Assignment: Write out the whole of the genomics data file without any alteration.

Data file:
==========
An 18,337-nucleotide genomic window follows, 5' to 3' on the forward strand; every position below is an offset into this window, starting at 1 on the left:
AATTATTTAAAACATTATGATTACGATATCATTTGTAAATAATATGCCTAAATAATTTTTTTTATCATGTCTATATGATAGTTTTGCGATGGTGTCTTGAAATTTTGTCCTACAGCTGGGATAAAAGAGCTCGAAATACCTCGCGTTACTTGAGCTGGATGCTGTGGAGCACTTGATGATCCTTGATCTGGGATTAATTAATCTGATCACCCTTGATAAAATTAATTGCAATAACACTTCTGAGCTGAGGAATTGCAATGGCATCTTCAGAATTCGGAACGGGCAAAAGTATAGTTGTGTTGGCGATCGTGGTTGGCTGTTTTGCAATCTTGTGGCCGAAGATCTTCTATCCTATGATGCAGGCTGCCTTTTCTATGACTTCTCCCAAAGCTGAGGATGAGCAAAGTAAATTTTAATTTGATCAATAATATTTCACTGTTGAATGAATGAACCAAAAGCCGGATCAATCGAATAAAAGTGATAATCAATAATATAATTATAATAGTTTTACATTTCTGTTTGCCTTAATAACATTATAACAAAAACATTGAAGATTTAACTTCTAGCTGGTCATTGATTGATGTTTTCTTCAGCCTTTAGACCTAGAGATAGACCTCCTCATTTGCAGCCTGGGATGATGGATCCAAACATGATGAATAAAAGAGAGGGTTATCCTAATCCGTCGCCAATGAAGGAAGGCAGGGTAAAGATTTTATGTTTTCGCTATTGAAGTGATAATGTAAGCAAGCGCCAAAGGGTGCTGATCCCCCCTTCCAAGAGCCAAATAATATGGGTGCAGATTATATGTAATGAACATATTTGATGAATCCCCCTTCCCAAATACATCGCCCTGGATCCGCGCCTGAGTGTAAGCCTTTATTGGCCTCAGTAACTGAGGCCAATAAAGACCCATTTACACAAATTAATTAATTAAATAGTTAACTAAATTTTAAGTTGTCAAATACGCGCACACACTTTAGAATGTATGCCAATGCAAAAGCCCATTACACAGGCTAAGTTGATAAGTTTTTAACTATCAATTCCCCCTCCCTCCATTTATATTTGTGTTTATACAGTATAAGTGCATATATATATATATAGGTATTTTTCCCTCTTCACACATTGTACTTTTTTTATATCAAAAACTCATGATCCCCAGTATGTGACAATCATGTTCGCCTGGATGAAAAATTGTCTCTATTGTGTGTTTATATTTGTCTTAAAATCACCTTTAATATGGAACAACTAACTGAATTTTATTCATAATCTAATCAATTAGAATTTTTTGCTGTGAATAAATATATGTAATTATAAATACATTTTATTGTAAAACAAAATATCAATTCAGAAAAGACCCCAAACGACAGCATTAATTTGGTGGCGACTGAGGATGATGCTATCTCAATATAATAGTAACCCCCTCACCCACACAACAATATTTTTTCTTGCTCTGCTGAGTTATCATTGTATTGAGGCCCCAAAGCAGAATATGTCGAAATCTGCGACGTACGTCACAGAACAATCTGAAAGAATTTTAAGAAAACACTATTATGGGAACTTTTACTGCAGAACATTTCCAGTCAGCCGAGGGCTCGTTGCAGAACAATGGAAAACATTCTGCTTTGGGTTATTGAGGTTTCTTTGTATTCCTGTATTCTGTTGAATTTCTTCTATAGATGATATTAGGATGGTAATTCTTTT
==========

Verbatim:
An 18,337-nucleotide genomic window follows, 5' to 3' on the forward strand; every position below is an offset into this window, starting at 1 on the left:
AATTATTTAAAACATTATGATTACGATATCATTTGTAAATAATATGCCTAAATAATTTTTTTTATCATGTCTATATGATAGTTTTGCGATGGTGTCTTGAAATTTTGTCCTACAGCTGGGATAAAAGAGCTCGAAATACCTCGCGTTACTTGAGCTGGATGCTGTGGAGCACTTGATGATCCTTGATCTGGGATTAATTAATCTGATCACCCTTGATAAAATTAATTGCAATAACACTTCTGAGCTGAGGAATTGCAATGGCATCTTCAGAATTCGGAACGGGCAAAAGTATAGTTGTGTTGGCGATCGTGGTTGGCTGTTTTGCAATCTTGTGGCCGAAGATCTTCTATCCTATGATGCAGGCTGCCTTTTCTATGACTTCTCCCAAAGCTGAGGATGAGCAAAGTAAATTTTAATTTGATCAATAATATTTCACTGTTGAATGAATGAACCAAAAGCCGGATCAATCGAATAAAAGTGATAATCAATAATATAATTATAATAGTTTTACATTTCTGTTTGCCTTAATAACATTATAACAAAAACATTGAAGATTTAACTTCTAGCTGGTCATTGATTGATGTTTTCTTCAGCCTTTAGACCTAGAGATAGACCTCCTCATTTGCAGCCTGGGATGATGGATCCAAACATGATGAATAAAAGAGAGGGTTATCCTAATCCGTCGCCAATGAAGGAAGGCAGGGTAAAGATTTTATGTTTTCGCTATTGAAGTGATAATGTAAGCAAGCGCCAAAGGGTGCTGATCCCCCCTTCCAAGAGCCAAATAATATGGGTGCAGATTATATGTAATGAACATATTTGATGAATCCCCCTTCCCAAATACATCGCCCTGGATCCGCGCCTGAGTGTAAGCCTTTATTGGCCTCAGTAACTGAGGCCAATAAAGACCCATTTACACAAATTAATTAATTAAATAGTTAACTAAATTTTAAGTTGTCAAATACGCGCACACACTTTAGAATGTATGCCAATGCAAAAGCCCATTACACAGGCTAAGTTGATAAGTTTTTAACTATCAATTCCCCCTCCCTCCATTTATATTTGTGTTTATACAGTATAAGTGCATATATATATATATAGGTATTTTTCCCTCTTCACACATTGTACTTTTTTTATATCAAAAACTCATGATCCCCAGTATGTGACAATCATGTTCGCCTGGATGAAAAATTGTCTCTATTGTGTGTTTATATTTGTCTTAAAATCACCTTTAATATGGAACAACTAACTGAATTTTATTCATAATCTAATCAATTAGAATTTTTTGCTGTGAATAAATATATGTAATTATAAATACATTTTATTGTAAAACAAAATATCAATTCAGAAAAGACCCCAAACGACAGCATTAATTTGGTGGCGACTGAGGATGATGCTATCTCAATATAATAGTAACCCCCTCACCCACACAACAATATTTTTTCTTGCTCTGCTGAGTTATCATTGTATTGAGGCCCCAAAGCAGAATATGTCGAAATCTGCGACGTACGTCACAGAACAATCTGAAAGAATTTTAAGAAAACACTATTATGGGAACTTTTACTGCAGAACATTTCCAGTCAGCCGAGGGCTCGTTGCAGAACAATGGAAAACATTCTGCTTTGGGTTATTGAGGTTTCTTTGTATTCCTGTATTCTGTTGAATTTCTTCTATAGATGATATTAGGATGGTAATTCTTTT